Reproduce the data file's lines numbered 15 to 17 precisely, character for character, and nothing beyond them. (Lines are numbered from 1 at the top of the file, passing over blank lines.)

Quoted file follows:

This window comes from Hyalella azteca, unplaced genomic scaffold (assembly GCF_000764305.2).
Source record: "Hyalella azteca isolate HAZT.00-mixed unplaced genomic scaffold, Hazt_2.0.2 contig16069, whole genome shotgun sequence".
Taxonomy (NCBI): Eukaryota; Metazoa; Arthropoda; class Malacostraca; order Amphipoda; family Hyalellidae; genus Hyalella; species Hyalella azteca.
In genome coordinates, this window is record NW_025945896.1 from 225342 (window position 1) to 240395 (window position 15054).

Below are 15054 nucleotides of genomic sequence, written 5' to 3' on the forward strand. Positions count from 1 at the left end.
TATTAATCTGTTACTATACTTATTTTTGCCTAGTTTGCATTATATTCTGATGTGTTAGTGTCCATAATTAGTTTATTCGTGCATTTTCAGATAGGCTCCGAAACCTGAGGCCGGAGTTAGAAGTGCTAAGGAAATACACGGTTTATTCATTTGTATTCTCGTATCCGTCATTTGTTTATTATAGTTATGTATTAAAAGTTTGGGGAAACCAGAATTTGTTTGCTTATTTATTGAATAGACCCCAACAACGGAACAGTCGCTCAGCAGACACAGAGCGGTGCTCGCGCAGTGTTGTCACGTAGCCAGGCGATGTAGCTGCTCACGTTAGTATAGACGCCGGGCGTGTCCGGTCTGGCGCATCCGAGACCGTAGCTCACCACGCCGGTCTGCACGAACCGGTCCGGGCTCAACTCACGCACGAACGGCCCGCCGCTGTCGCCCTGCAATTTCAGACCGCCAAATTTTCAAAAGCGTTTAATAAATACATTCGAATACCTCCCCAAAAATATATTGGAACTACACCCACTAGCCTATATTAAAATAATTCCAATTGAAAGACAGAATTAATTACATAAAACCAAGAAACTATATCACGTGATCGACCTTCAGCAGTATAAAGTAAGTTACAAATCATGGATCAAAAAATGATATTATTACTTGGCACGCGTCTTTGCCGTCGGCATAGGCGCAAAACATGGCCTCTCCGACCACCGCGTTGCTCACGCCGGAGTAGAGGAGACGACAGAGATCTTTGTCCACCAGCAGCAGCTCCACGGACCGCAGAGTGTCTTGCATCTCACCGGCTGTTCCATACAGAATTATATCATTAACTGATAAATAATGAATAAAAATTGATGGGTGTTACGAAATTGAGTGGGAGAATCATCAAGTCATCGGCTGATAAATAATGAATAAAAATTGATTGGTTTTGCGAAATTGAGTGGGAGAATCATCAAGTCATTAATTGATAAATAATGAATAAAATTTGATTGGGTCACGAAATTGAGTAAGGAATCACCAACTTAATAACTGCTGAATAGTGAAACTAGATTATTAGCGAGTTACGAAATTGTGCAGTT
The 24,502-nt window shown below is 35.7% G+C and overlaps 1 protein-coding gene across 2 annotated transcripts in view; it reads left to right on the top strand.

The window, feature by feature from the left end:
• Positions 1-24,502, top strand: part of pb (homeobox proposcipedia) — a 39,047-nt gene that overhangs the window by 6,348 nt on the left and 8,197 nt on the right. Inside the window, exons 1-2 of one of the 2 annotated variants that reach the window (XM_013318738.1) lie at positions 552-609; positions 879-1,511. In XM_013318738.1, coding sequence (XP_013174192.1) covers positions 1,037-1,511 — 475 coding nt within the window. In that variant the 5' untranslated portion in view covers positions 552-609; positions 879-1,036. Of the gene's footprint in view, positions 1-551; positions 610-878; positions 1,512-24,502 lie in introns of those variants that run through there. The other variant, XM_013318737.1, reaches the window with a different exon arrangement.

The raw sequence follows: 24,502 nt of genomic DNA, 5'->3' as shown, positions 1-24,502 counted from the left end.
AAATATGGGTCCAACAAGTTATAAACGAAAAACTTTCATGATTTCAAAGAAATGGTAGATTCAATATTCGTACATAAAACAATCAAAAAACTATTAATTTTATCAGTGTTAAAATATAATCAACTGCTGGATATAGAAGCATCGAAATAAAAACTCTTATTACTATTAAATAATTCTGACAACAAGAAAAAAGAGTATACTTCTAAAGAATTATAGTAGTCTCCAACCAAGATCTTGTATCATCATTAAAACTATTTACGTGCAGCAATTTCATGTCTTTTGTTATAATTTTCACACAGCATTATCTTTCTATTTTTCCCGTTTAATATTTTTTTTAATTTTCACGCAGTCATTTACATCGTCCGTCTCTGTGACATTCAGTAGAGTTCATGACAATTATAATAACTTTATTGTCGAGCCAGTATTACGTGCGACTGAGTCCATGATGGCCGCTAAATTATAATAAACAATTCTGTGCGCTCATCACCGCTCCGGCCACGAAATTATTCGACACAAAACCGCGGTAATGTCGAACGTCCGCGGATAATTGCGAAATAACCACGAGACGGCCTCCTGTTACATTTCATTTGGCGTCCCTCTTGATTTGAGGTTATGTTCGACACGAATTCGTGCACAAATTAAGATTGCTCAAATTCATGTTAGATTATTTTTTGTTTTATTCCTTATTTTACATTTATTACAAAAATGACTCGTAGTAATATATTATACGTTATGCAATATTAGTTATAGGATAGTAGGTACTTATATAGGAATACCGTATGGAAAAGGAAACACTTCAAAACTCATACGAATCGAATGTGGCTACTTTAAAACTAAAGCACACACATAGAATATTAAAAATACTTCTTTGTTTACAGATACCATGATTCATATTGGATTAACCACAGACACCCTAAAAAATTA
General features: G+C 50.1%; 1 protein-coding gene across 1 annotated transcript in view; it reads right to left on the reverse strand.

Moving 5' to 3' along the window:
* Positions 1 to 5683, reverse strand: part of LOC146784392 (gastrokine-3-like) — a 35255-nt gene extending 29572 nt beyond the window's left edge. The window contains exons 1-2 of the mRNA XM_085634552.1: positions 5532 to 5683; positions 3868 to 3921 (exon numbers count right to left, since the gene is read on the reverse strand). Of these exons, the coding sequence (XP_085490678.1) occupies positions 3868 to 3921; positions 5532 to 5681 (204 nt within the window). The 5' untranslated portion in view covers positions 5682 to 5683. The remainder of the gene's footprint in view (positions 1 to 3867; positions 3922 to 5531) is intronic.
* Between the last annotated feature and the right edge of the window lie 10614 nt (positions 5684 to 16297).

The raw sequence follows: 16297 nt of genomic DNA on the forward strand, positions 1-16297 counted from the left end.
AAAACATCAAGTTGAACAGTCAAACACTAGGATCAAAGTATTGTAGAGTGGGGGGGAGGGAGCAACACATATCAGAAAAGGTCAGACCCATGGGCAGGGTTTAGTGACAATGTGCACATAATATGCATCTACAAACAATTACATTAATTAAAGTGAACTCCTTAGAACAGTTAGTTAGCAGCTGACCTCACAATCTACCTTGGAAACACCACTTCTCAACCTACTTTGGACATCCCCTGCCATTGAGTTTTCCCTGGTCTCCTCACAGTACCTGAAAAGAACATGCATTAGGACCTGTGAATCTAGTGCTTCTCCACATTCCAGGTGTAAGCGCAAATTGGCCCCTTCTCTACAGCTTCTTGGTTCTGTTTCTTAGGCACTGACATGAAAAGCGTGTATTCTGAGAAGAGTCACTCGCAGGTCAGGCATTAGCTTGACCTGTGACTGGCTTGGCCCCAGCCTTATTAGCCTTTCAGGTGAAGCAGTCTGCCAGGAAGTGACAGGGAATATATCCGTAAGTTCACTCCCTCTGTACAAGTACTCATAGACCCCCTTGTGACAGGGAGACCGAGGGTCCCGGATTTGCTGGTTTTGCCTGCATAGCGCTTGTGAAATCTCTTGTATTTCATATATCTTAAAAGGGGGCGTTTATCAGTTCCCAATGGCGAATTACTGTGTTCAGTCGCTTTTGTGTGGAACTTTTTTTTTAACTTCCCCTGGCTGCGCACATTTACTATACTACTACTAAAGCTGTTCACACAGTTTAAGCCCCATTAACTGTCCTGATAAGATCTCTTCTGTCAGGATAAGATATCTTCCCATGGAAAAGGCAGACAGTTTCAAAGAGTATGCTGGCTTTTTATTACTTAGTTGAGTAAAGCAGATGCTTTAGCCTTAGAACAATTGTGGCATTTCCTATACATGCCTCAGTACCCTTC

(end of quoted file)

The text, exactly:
* Between the last annotated feature and the right edge of the window lie 10614 nt (positions 5684 to 16297).

The raw sequence follows: 16297 nt of genomic DNA on the forward strand, positions 1-16297 counted from the left end.
AAAACATCAAGTTGAACAGTCAAACACTAGGATCAAAGTATTGTAGAGTGGGGGGGAGGGAGCAACACATATCAGAAAAGGTCAGACCCATGGGCAGGGTTTAGTGACAATGTGCACATAATATGCATCTACAAACAATTACATTAATTAAAGTGAACTCCTTAGAACAGTTAGTTAGCAGCTGACCTCACAATCTACCTTGGAAACACCACTTCTCAACCTACTTTGGACATCCCCTGCCATTGAGTTTTCCCTGGTCTCCTCACAGTACCTGAAAAGAACATGCATTAGGACCTGTGAATCTAGTGCTTCTCCACATTCCAGGTGTAAGCGCAAATTGGCCCCTTCTCTACAGCTTCTTGGTTCTGTTTCTTAGGCACTGACATGAAAAGCGTGTATTCTGAGAAGAGTCACTCGCAGGTCAGGCATTAGCTTGACCTGTGACTGGCTTGGCCCCAGCCTTATTAGCCTTTCAGGTGAAGCAGTCTGCCAGGAAGTGACAGGGAATATATCCGTAAGTTCACTCCCTCTGTACAAGTACTCATAGACCCCCTTGTGACAGGGAGACCGAGGGTCCCGGATTTGCTGGTTTTGCCTGCATAGCGCTTGTGAAATCTCTTGTATTTCATATATCTTAAAAGGGGGCGTTTATCAGTTCCCAATGGCGAATTACTGTGTTCAGTCGCTTTTGTGTGGAACTTTTTTTTTAACTTCCCCTGGCTGCGCACATTTACTATACTACTACTAAAGCTGTTCACACAGTTTAAGCCCCATTAACTGTCCTGATAAGATCTCTTCTGTCAGGATAAGATATCTTCCCATGGAAAAGGCAGACAGTTTCAAAGAGTATGCTGGCTTTTTATTACTTAGTTGAGTAAAGCAGATGCTTTAGCCTTAGAACAATTGTGGCATTTCCTATACATGCCTCAGTACCCTTC